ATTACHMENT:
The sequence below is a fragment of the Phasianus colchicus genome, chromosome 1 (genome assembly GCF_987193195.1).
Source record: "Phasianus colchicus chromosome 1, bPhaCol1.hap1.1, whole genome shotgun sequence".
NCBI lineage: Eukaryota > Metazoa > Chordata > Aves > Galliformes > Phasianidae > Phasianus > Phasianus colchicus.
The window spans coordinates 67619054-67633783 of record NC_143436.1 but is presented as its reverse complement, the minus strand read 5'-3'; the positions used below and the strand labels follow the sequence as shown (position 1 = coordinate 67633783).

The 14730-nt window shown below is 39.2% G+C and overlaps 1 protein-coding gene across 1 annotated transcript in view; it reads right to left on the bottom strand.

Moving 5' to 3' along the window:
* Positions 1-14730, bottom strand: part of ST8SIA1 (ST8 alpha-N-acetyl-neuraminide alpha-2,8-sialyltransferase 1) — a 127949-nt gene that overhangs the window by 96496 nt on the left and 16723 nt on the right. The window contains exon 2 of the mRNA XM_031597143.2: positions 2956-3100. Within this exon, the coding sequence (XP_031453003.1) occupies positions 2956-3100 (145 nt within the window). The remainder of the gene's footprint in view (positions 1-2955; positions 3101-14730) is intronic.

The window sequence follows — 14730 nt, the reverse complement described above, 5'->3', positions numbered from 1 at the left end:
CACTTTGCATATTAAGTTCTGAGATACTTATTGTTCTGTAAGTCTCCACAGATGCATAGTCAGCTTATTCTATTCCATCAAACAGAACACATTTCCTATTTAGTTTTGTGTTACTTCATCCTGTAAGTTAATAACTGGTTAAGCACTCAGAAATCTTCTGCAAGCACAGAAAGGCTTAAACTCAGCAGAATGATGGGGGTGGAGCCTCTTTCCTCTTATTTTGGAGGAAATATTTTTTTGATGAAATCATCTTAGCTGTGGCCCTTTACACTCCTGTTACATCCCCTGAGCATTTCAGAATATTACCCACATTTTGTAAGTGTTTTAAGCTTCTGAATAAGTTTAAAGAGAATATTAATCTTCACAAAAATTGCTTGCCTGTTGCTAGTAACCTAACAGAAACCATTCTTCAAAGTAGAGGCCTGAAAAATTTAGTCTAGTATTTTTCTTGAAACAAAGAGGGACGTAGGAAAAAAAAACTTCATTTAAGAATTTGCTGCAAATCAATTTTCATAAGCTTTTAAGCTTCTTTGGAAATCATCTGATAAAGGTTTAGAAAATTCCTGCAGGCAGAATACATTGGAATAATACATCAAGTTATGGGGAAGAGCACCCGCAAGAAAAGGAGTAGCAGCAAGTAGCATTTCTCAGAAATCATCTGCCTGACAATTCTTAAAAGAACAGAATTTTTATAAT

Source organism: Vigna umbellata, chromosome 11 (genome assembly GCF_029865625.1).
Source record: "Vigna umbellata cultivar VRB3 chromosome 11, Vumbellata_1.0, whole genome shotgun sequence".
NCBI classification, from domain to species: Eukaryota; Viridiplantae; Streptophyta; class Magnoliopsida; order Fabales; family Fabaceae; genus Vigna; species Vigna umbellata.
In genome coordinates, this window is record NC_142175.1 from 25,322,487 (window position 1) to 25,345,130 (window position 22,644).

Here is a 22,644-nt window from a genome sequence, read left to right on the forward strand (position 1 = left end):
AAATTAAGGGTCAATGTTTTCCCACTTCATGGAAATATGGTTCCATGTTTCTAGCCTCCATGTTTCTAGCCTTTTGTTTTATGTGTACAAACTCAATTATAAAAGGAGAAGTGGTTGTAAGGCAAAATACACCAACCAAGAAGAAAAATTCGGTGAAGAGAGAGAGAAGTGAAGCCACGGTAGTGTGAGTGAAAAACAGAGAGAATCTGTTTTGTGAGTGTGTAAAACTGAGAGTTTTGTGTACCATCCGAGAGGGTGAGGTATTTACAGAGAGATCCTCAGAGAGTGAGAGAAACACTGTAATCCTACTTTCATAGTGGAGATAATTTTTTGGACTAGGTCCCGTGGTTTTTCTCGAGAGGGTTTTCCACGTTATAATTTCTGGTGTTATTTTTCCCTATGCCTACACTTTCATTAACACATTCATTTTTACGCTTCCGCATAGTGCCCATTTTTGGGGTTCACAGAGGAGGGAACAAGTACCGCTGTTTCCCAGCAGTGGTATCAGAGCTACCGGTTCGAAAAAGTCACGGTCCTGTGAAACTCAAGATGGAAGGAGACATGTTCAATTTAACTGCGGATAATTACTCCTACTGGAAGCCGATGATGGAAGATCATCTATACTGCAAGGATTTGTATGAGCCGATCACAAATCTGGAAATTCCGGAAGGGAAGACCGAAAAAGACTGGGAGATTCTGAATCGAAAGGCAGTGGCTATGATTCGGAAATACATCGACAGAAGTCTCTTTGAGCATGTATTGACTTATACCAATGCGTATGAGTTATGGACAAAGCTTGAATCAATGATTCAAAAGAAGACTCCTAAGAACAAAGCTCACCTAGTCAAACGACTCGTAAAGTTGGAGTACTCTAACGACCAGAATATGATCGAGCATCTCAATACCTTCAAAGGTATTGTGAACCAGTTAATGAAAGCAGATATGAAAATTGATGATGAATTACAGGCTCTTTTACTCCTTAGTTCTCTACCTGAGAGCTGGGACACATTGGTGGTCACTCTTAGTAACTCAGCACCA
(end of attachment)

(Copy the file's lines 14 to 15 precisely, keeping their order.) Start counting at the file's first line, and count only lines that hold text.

Here is a 22,644-nt window from a genome sequence, read left to right on the forward strand (position 1 = left end):
AAATTAAGGGTCAATGTTTTCCCACTTCATGGAAATATGGTTCCATGTTTCTAGCCTCCATGTTTCTAGCCTTTTGTTTTATGTGTACAAACTCAATTATAAAAGGAGAAGTGGTTGTAAGGCAAAATACACCAACCAAGAAGAAAAATTCGGTGAAGAGAGAGAGAAGTGAAGCCACGGTAGTGTGAGTGAAAAACAGAGAGAATCTGTTTTGTGAGTGTGTAAAACTGAGAGTTTTGTGTACCATCCGAGAGGGTGAGGTATTTACAGAGAGATCCTCAGAGAGTGAGAGAAACACTGTAATCCTACTTTCATAGTGGAGATAATTTTTTGGACTAGGTCCCGTGGTTTTTCTCGAGAGGGTTTTCCACGTTATAATTTCTGGTGTTATTTTTCCCTATGCCTACACTTTCATTAACACATTCATTTTTACGCTTCCGCATAGTGCCCATTTTTGGGGTTCACAGAGGAGGGAACAAGTACCGCTGTTTCCCAGCAGTGGTATCAGAGCTACCGGTTCGAAAAAGTCACGGTCCTGTGAAACTCAAGATGGAAGGAGACATGTTCAATTTAACTGCGGATAATTACTCCTACTGGAAGCCGATGATGGAAGATCATCTATACTGCAAGGATTTGTATGAGCCGATCACAAATCTGGAAATTCCGGAAGGGAAGACCGAAAAAGACTGGGAGATTCTGAATCGAAAGGCAGTGGCTATGATTCGGAAATACATCGACAGAAGTCTCTTTGAGCATGTATTGACTTATACCAATGCGTATGAGTTATGGACAAAGCTTGAATCAATGATTCAAAAGAAGACTCCTAAGAACAAAGCTCACCTAGTCAAACGACTCGTAAAGTTGGAGTACTCTAACGACCAGAATATGATCGAGCATCTCAATACCTTCAAAGGTATTGTGAACCAGTTAATGAAAGCAGATATGAAAATTGATGATGAATTACAGGCTCTTTTACTCCTTAGTTCTCTACCTGAGAGCTGGGACACATTGGTGGTCACTCTTAGTAACTCAGCACCA